Not only are casinos and some of the entertainment industry cunningly exploiting this brain mechanism, in fact, it’s what we do when we can’t help but pick up our phones to confirm when a text or email alert sounds. The “trap” of a mechanism. “Maybe there is something important”, we always think like this, and the dopamine secreted when we hear the beep is much higher than when we actually read text messages or emails. “Maybe there is something important”, this idea pushes us to pick up the mobile phone to confirm, so there is a problem that we have to look at the mobile phone every 10 minutes, and we cannot leave the mobile phone as long as we are awake.
  Social software that constantly stimulates the reward system
  In addition to casino operators and mobile phone manufacturers, there are also some places that cleverly use human beings’ obsession with uncertain things. The most typical of which is social software. Social platforms such as Facebook, photo wall, and salad cloth have been tempting us—”Is there anyone who has updated the news?” “Let’s see how many people have liked and commented on me.” Moreover, social software will deliberately activate our reward system to the peak. The “like” someone presses on your vacation photo won’t show up immediately, and Instagram and Facebook will hold on to other people’s likes until our reward system is at its peak. By cutting stimuli into smaller pieces, they heighten expectations.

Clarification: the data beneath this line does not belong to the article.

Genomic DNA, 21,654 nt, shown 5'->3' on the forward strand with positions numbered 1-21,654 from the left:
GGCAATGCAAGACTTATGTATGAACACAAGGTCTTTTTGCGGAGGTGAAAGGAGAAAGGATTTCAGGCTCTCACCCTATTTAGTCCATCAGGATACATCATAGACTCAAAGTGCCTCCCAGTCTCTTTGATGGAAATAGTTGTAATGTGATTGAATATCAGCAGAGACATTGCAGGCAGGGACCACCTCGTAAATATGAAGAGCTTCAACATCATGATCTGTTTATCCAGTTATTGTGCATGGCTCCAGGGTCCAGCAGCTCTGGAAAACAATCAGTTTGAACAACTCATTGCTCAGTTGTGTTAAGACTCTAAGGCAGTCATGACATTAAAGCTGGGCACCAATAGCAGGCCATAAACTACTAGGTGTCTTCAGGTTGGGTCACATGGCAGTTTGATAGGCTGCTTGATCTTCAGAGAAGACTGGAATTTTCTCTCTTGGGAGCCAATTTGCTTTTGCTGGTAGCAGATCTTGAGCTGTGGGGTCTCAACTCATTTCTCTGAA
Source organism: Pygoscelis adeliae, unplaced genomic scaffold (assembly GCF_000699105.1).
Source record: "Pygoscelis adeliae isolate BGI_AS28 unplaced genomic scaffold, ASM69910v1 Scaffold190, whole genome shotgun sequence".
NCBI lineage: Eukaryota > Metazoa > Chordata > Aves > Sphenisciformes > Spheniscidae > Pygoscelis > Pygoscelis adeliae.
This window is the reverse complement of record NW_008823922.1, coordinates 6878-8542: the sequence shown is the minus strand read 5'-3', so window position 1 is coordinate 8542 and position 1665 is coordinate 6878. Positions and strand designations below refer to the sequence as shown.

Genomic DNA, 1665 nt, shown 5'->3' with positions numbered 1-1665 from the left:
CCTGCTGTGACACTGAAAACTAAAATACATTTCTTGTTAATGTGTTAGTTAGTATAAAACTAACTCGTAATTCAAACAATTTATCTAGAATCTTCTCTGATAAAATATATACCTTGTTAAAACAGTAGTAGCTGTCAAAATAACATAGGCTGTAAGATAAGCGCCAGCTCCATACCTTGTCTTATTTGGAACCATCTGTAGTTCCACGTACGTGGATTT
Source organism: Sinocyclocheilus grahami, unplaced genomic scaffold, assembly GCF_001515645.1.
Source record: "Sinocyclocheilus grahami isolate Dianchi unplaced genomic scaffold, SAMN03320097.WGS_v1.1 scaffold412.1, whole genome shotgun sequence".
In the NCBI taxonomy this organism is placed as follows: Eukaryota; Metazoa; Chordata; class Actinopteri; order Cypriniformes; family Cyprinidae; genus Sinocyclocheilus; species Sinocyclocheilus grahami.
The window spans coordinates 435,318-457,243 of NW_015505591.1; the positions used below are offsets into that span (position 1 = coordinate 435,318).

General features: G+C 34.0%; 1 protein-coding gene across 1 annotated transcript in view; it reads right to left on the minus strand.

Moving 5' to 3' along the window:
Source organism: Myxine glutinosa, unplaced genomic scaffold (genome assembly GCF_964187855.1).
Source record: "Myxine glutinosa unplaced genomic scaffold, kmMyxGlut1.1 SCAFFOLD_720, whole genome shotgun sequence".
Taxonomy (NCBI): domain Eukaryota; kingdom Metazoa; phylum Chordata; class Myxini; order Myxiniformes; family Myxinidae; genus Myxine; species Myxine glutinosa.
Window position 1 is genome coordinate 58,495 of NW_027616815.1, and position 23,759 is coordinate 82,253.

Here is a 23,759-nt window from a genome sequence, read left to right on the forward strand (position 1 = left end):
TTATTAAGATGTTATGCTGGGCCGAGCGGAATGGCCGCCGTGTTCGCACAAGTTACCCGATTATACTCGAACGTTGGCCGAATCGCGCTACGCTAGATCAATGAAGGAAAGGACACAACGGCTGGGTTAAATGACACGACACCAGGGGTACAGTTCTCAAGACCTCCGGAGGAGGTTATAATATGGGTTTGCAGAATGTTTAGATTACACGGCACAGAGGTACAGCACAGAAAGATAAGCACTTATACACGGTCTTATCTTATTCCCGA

Developers of social software understand this truth well. They know better than anyone how obsessed with unpredictable outcomes and how often they need rewards. So they took advantage of that and got us constantly picking up our phones. “Oh, maybe someone has liked me again, I’ll take a look”, this mentality is exactly the same as the psychological mechanism of gamblers “Give me another shot! Maybe I can win this time!”.
  Many businesses employ behavioral scientists and neuroscientists to conduct research in order to maximize the reward system of people’s brains. From an economic point of view, these companies have indeed successfully invaded our brains.